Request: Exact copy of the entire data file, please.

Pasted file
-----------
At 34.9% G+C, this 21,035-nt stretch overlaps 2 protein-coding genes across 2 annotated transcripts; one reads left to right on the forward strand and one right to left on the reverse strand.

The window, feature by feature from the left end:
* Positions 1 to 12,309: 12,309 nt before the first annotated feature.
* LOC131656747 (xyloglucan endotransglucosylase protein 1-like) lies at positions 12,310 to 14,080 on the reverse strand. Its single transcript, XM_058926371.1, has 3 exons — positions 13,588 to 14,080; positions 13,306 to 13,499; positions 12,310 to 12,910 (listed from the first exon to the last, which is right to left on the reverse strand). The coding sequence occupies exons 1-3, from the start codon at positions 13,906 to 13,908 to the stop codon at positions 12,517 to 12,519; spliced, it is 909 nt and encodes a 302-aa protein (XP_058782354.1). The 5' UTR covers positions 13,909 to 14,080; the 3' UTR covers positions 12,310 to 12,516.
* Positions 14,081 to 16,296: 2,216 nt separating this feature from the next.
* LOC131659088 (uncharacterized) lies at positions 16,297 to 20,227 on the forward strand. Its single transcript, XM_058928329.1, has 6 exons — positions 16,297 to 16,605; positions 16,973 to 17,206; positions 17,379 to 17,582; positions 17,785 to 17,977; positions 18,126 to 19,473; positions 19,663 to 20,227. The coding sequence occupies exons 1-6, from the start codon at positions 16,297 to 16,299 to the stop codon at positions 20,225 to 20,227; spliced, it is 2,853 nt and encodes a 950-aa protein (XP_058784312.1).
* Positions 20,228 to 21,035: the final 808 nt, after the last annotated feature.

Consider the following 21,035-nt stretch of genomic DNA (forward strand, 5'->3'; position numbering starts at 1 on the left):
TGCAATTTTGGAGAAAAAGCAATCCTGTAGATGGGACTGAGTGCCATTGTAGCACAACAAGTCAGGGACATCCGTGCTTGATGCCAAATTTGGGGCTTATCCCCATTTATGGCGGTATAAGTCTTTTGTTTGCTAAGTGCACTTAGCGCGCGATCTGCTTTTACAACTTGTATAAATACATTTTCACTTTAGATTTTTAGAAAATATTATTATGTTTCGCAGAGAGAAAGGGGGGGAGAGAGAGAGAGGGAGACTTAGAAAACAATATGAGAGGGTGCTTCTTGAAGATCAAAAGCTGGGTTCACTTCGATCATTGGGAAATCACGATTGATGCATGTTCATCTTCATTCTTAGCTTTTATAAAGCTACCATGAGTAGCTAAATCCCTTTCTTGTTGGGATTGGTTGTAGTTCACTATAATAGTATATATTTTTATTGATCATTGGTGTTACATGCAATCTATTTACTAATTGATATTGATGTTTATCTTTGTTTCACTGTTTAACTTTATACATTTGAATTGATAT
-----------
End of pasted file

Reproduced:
At 34.9% G+C, this 21,035-nt stretch overlaps 2 protein-coding genes across 2 annotated transcripts; one reads left to right on the forward strand and one right to left on the reverse strand.

The window, feature by feature from the left end:
* Positions 1 to 12,309: 12,309 nt before the first annotated feature.
* LOC131656747 (xyloglucan endotransglucosylase protein 1-like) lies at positions 12,310 to 14,080 on the reverse strand. Its single transcript, XM_058926371.1, has 3 exons — positions 13,588 to 14,080; positions 13,306 to 13,499; positions 12,310 to 12,910 (listed from the first exon to the last, which is right to left on the reverse strand). The coding sequence occupies exons 1-3, from the start codon at positions 13,906 to 13,908 to the stop codon at positions 12,517 to 12,519; spliced, it is 909 nt and encodes a 302-aa protein (XP_058782354.1). The 5' UTR covers positions 13,909 to 14,080; the 3' UTR covers positions 12,310 to 12,516.
* Positions 14,081 to 16,296: 2,216 nt separating this feature from the next.
* LOC131659088 (uncharacterized) lies at positions 16,297 to 20,227 on the forward strand. Its single transcript, XM_058928329.1, has 6 exons — positions 16,297 to 16,605; positions 16,973 to 17,206; positions 17,379 to 17,582; positions 17,785 to 17,977; positions 18,126 to 19,473; positions 19,663 to 20,227. The coding sequence occupies exons 1-6, from the start codon at positions 16,297 to 16,299 to the stop codon at positions 20,225 to 20,227; spliced, it is 2,853 nt and encodes a 950-aa protein (XP_058784312.1).
* Positions 20,228 to 21,035: the final 808 nt, after the last annotated feature.

Consider the following 21,035-nt stretch of genomic DNA (forward strand, 5'->3'; position numbering starts at 1 on the left):
TGCAATTTTGGAGAAAAAGCAATCCTGTAGATGGGACTGAGTGCCATTGTAGCACAACAAGTCAGGGACATCCGTGCTTGATGCCAAATTTGGGGCTTATCCCCATTTATGGCGGTATAAGTCTTTTGTTTGCTAAGTGCACTTAGCGCGCGATCTGCTTTTACAACTTGTATAAATACATTTTCACTTTAGATTTTTAGAAAATATTATTATGTTTCGCAGAGAGAAAGGGGGGGAGAGAGAGAGAGGGAGACTTAGAAAACAATATGAGAGGGTGCTTCTTGAAGATCAAAAGCTGGGTTCACTTCGATCATTGGGAAATCACGATTGATGCATGTTCATCTTCATTCTTAGCTTTTATAAAGCTACCATGAGTAGCTAAATCCCTTTCTTGTTGGGATTGGTTGTAGTTCACTATAATAGTATATATTTTTATTGATCATTGGTGTTACATGCAATCTATTTACTAATTGATATTGATGTTTATCTTTGTTTCACTGTTTAACTTTATACATTTGAATTGATAT